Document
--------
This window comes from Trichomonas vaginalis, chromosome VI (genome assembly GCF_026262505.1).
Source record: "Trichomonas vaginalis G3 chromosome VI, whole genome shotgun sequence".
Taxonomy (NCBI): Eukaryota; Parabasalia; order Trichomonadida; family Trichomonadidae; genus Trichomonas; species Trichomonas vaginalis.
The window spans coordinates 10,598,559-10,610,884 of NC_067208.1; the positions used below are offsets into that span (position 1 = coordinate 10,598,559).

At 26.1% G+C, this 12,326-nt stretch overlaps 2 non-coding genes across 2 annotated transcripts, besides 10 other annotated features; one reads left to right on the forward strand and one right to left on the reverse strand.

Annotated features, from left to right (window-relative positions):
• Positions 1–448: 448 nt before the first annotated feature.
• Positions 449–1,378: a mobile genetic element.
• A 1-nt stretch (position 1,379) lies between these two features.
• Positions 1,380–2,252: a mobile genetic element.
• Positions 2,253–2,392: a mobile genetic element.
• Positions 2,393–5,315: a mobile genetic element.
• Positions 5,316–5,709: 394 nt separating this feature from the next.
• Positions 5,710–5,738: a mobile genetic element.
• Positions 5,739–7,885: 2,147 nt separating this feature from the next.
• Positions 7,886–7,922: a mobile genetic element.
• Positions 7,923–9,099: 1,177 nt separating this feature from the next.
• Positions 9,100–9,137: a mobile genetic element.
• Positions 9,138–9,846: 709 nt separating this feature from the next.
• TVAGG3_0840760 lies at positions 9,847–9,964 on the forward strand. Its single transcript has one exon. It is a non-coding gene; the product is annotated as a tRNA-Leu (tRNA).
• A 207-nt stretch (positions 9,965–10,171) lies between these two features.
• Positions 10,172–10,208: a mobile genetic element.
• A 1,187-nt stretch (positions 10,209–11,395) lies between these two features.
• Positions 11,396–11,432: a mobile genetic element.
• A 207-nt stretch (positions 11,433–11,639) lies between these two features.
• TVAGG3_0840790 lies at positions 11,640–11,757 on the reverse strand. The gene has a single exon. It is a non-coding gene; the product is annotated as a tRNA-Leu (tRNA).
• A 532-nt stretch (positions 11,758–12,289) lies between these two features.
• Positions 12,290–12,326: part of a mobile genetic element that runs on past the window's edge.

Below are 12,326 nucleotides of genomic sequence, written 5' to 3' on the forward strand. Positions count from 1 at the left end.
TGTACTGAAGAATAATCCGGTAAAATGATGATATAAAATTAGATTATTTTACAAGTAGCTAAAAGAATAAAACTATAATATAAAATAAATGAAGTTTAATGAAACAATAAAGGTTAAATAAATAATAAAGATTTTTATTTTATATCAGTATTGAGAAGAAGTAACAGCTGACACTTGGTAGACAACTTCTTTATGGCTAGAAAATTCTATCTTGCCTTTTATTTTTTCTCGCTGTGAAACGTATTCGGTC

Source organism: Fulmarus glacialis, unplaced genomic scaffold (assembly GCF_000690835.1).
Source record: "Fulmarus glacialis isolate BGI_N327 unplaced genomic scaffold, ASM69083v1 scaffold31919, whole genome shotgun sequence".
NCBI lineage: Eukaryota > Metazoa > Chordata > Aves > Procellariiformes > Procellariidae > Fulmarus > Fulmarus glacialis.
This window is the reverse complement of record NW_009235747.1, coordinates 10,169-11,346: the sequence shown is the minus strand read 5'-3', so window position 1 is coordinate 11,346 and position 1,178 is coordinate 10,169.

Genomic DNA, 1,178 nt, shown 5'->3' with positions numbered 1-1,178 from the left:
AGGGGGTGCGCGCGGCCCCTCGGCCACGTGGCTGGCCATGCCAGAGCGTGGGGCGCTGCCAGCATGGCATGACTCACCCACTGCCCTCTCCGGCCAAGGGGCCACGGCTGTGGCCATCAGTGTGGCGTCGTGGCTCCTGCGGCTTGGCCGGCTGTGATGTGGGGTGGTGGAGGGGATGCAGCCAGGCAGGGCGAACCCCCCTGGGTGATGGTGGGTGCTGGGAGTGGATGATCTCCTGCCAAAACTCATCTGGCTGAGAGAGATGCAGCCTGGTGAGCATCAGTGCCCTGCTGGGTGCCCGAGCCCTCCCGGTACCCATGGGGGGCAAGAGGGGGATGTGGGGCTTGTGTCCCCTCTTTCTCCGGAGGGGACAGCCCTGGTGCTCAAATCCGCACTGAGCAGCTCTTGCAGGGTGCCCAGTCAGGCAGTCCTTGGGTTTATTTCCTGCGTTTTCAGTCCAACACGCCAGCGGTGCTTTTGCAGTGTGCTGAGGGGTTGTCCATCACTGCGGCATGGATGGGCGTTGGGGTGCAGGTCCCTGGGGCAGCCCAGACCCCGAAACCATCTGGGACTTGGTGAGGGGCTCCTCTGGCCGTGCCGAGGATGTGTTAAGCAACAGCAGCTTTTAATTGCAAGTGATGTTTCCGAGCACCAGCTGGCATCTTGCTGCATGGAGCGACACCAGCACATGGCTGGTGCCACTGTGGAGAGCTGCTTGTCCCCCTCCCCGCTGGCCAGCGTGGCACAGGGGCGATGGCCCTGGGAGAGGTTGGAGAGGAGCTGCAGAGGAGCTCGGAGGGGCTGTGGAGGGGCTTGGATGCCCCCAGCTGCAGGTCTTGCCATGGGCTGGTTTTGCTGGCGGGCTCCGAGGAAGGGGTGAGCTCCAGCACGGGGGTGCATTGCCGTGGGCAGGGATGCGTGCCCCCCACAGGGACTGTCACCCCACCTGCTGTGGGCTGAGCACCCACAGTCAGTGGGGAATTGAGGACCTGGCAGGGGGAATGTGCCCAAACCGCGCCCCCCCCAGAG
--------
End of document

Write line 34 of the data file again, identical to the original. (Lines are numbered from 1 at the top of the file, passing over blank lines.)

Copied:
This window is the reverse complement of record NW_009235747.1, coordinates 10,169-11,346: the sequence shown is the minus strand read 5'-3', so window position 1 is coordinate 11,346 and position 1,178 is coordinate 10,169.